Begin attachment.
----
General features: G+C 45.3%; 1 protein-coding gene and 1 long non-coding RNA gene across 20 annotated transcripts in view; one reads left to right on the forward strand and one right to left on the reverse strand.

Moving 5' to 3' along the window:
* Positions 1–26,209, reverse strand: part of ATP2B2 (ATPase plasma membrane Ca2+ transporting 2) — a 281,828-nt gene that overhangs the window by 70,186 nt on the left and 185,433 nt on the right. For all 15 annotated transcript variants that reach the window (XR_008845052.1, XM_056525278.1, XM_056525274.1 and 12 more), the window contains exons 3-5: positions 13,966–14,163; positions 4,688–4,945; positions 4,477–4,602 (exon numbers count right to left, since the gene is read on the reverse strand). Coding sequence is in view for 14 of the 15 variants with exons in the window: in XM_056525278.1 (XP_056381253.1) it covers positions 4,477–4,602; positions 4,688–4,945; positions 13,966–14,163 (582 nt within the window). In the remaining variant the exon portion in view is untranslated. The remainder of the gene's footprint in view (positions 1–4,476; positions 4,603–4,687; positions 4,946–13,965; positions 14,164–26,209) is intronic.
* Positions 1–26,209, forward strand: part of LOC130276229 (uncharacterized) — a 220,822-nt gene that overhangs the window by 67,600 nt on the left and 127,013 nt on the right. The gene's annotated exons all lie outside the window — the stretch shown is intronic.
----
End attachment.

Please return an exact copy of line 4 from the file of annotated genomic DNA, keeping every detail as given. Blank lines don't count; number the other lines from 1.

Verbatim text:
* Positions 1–26,209, forward strand: part of LOC130276229 (uncharacterized) — a 220,822-nt gene that overhangs the window by 67,600 nt on the left and 127,013 nt on the right. The gene's annotated exons all lie outside the window — the stretch shown is intronic.